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SALEM — Cases from five communities — Salem, Beverly, Danvers, Middleton and Manchester — fill the docket at Salem District Court. Sessions typically run late into the afternoon, sometimes continuing after the rest of the courthouse closes.
Just two miles away, the Peabody District Court serves just two communities, Peabody and Lynnfield, and handles a few jury trials sent from Gloucester. It's not unusual for Peabody's main session to have completed its work by lunchtime.
The disparity between the two courthouses has led the area's administrative judge, Robert Brennan, to order Salem District Court to start sending all of its jury trials to Peabody, beginning next month.
"You've got a courthouse in Salem that is overstressed, and then you've got Peabody, which is relatively underutilized," Brennan said. "It made sense, at least in my view."
But not everyone is happy with the arrangement. After meeting with Brennan and other court staff last week, David Hallinan, head of the Essex County Bar Advocate program, said he sees potential problems.
The bar advocate program arranges for private attorneys to represent low-income defendants, who make up a majority of the criminal cases in area courts. The attorneys, who earn $50 an hour, bill the state's public defender office.
Typically, private attorneys who accept appointments try to schedule as many cases as possible on the same day in the same court. It's more efficient for them, but it also saves the state money, because they are paid for a set amount of "wait" time per day. Sending them to another court on a different day could cost more money, Hallinan said.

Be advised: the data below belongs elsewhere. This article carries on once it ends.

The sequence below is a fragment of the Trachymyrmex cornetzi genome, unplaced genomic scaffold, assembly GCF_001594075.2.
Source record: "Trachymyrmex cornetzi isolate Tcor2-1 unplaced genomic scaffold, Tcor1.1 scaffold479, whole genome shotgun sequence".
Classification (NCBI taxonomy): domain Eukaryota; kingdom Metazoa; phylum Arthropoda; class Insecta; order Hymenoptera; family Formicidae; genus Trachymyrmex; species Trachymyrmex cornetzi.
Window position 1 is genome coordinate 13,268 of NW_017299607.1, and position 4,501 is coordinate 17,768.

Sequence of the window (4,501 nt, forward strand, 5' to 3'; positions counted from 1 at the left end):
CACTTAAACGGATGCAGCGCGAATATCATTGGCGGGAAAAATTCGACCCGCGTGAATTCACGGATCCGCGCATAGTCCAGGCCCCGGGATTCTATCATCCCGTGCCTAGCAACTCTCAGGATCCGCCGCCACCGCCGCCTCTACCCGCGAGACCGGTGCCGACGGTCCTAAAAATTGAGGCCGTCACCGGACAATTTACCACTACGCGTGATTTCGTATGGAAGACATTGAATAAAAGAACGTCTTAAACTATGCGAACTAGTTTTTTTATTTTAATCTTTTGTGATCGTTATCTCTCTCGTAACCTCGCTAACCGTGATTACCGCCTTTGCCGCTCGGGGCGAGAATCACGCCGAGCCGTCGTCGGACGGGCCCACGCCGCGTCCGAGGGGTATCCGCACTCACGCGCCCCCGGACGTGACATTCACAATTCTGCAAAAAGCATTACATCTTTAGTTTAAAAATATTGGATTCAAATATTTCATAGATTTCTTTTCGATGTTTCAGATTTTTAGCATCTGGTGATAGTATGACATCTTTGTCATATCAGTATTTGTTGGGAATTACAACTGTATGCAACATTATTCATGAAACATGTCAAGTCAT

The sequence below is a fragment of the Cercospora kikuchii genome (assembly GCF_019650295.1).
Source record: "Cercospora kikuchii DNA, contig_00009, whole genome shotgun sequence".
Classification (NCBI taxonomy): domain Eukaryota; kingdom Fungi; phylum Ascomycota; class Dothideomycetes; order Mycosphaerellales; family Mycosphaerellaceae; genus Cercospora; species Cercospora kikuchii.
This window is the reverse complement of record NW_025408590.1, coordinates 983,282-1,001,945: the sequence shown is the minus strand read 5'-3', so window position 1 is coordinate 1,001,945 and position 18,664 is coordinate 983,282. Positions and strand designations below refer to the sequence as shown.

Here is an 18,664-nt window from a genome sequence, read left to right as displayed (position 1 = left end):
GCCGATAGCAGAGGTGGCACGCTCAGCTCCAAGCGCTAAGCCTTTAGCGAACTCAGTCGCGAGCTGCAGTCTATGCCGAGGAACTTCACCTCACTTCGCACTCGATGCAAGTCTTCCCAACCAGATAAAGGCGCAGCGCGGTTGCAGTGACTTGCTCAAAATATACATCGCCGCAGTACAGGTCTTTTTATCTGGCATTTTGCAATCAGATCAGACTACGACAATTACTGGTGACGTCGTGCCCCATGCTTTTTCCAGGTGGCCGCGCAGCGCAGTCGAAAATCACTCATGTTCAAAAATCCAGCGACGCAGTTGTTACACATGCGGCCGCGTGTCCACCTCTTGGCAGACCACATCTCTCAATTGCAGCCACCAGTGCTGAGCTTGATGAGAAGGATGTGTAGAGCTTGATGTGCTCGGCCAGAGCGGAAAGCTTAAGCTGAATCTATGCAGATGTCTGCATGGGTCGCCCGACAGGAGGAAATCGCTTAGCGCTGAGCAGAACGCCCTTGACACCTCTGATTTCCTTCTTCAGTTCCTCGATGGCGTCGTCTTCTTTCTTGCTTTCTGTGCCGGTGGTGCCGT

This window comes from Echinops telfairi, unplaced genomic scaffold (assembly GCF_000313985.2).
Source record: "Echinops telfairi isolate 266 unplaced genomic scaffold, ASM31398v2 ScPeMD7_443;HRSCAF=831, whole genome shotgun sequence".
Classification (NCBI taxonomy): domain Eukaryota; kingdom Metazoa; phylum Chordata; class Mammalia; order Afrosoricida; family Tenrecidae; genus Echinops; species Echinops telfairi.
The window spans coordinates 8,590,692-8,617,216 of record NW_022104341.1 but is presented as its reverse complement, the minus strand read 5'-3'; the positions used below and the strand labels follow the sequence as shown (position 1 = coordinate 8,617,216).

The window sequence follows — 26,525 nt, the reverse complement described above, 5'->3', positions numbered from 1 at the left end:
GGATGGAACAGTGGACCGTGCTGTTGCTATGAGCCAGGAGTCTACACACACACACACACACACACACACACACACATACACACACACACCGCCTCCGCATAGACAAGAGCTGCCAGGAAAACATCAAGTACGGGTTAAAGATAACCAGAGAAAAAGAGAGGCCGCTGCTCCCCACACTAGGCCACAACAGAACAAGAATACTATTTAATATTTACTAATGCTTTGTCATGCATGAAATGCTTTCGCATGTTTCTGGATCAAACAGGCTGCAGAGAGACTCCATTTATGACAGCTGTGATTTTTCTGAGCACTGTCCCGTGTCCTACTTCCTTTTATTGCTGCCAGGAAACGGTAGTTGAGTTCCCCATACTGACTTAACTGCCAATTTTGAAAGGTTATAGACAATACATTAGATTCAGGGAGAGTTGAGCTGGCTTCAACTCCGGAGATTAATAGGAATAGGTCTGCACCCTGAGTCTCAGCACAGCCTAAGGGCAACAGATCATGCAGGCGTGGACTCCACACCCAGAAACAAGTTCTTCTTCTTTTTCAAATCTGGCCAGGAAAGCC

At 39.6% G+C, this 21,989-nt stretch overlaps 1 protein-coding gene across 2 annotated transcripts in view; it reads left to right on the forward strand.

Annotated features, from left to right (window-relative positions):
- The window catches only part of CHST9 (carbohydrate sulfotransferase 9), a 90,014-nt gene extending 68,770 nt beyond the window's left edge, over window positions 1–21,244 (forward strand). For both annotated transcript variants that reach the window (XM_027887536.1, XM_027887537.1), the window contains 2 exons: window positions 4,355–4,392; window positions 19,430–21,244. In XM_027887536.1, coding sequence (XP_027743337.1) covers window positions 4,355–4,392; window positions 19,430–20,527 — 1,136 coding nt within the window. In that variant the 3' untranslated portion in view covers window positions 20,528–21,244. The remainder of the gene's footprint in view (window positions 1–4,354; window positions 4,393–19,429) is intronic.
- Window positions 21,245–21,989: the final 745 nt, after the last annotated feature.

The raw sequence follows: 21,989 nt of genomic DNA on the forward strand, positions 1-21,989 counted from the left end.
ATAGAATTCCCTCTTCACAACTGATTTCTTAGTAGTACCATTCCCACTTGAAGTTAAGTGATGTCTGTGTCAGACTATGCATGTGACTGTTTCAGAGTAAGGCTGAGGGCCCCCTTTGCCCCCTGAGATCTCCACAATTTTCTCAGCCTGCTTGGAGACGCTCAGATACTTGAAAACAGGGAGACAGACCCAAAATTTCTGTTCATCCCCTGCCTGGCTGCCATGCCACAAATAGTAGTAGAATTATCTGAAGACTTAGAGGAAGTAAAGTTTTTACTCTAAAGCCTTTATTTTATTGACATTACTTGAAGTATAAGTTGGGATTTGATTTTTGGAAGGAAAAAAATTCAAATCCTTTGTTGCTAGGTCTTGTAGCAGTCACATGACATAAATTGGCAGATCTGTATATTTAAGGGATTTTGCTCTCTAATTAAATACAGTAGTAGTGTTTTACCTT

He's also concerned that prosecutors in a different courthouse won't be as familiar with a case as ones who have worked on it for months prior to trial, making it harder for lawyers to negotiate plea bargains. And he said he's concerned about the comparative lack of public transportation to downtown Peabody, compared with Salem.
Reducing wait time
But Brennan believes that any additional costs and inconvenience will be offset by the savings from quicker trial dates.
"My hope is that it makes the system work better both for members of the bar and the public, so that it reduces wait time and makes the court experience more efficient for them," Brennan said.
His goal is to set trial dates that are "real," unlike what tends to happen in busy courts, where cases get postponed or "continued" two or three times. That is a source of frustration not only for defendants and victims, but for area police chiefs, who have to pay for their officers to be present for each trial date.
That, he believes, will ultimately save money.
It's not the first time Salem has sent its jury cases to Peabody District Court, which was intended to handle jury trials from all over the North Shore when it was built. That's part of the reason why its jurisdiction includes just two communities.
Brennan said the jury trials would likely be returned to Salem after the new courthouse opens.
The move is part of a reshuffling of area courts. A gun court session, which had been held in Peabody, is being moved back to Lynn. Most of the cases in the gun court were originally Lynn cases.
One suggestion that has been raised is a redistricting of the area's courts. Police from Middleton drive past the Peabody courthouse on their way to Salem, and the courthouses are roughly the same distance away from the Danvers police station.
Brennan said the idea of redistricting has come up in the past, but is not something on the table now.
"That's a legislative issue," Brennan said. "There's really not anything we can do on this end."

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